Murakami who is best known for his  work on The Snowman and When the Wind Blows has lived in Ireland for over forty years. However the documentary explores a period of his life that has, until now, remained hidden.

At the age of seven he and his family were incarcerated in Tule Lake Concentration Camp in Northern California, after the bombing of Pearl Harbour. Considered a threat to national security they spent four years in the camp where, along with many thousands of Japanese-Americans, they suffered countless humiliations and an enormous loss of freedom. Now in early retirement, he has decided to return to this period of his life by creating a series of stunning paintings that illuminate his memories of prison life.

The documentary follows Murakami on an emotional return to Tule Lake.

For more details on the Sacremento Film and Music Festival click here

For more details on Jimmy Murakami: Non Alien click here

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Issue 132 – Jimmy Murakami: Non Alien

Jimmy Murakami

The renowned animator of The Snowman revisits the American concentration camp in which he and his family were interned in this new documentary. Dermod Moore spoke to the director, Sé Merry Doyle, one of the producers, Vanessa Gildea, and to Murakami himself.

‘I was 9 years old when the Japanese bombed Pearl Harbour. That was when the shit hit the fan for all Japanese people in America. My family, alongside 125,000 Japanese-Americans, were forced to evacuate their homes and were interned in concentration camps, west of the Mississippi. We ended up in Tule Lake, in Northern California, a dry, arid lake in the middle of nowhere. The War Relocation Authority hastily set about turning the desert into a prison. Our family had no choice but to settle in. Our new address was Ward 3, Block 24.’

These words open Loopline Film’s latest feature documentary, Jimmy Murakami: Non Alien. They are spoken by the eponymous narrator, the animator and director of such masterpieces as When the Wind Blows and The Snowman.

For most of his life, he has kept these early memories to himself.

Luck, a certain kind of continuous encouraging serendipity, played a large part in the making of this film. A former animation student of Murakami was told the whole story about ten years ago, and got a grant to write a treatment for a documentary. However, it contained only a brief mention of the concentration camp. The BBC turned it down, because they were already making a film about another animator at the time. The real story had been missed.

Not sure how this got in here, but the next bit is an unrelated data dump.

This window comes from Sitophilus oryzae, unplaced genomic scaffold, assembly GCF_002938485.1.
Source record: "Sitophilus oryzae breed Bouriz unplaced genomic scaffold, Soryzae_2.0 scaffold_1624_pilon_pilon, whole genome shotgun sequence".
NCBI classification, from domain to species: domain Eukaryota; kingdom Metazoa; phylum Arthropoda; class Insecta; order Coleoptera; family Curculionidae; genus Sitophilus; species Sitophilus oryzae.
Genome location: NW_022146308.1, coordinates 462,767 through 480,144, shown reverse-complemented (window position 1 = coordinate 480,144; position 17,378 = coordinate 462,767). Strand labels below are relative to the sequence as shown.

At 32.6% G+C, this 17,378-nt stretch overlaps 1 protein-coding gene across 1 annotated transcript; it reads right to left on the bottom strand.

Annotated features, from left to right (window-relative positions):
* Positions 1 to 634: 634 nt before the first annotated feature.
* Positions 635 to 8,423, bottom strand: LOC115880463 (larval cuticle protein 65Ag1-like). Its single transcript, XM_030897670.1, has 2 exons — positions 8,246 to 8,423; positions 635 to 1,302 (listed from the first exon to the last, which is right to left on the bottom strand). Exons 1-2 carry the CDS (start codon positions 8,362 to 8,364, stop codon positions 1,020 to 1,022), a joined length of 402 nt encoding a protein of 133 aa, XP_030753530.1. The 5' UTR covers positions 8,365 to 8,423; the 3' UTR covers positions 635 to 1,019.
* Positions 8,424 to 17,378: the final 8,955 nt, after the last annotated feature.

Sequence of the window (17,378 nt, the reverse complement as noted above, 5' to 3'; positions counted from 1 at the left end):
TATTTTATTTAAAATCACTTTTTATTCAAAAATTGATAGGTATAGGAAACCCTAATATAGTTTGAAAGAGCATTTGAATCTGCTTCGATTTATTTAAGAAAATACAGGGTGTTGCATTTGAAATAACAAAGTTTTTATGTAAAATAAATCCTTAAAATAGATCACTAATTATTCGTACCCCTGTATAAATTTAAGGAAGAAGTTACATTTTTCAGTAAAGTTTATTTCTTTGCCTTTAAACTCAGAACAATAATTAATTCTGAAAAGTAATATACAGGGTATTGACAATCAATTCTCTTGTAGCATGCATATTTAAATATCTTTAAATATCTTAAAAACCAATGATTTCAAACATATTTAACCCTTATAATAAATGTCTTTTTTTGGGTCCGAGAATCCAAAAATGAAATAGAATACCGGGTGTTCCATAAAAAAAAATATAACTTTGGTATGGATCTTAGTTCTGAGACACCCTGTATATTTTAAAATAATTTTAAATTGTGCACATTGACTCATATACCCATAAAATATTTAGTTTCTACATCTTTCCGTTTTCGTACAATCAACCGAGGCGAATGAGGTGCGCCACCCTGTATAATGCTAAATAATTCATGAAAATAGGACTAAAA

Sé Merry Doyle: I remember how this film started for me. At the 2007 Galway Film Fleadh, I saw Linda Hattendorf’s The Cats Of Mirikitani, a film about an 83-year-old homeless artist who was interned in Tule Lake Camp. Jimmy, an old friend of mine, was in the audience, and I remember asking him if he identified with it, because it was about a Japanese-American. He got quite emotional about it. ‘What’s the matter with you?’ I asked him. He said, ‘I was in that camp’.

Jimmy Murakami: The coincidences were all there – the artist in the film was called Jimmy M, he painted, he went to the same camp, although he was a lot older than me. I got very emotional because it was my past coming back.

SMD: I was shocked. He’d never told me. But I didn’t jump at it then, I let it go. It got a little seed going, but I didn’t push at it. However, when Jimmy told me he had started doing paintings about that period in his life, encouraged by his wife Eithne, I flew out to his house. I got excited, Jimmy was being active rather than passive about it, and it was visual. I brought a camera with me, we shot a pilot, and I immediately sensed this could be a great story. That’s a good year and a half ago…

The full article is printed in Film Ireland 132.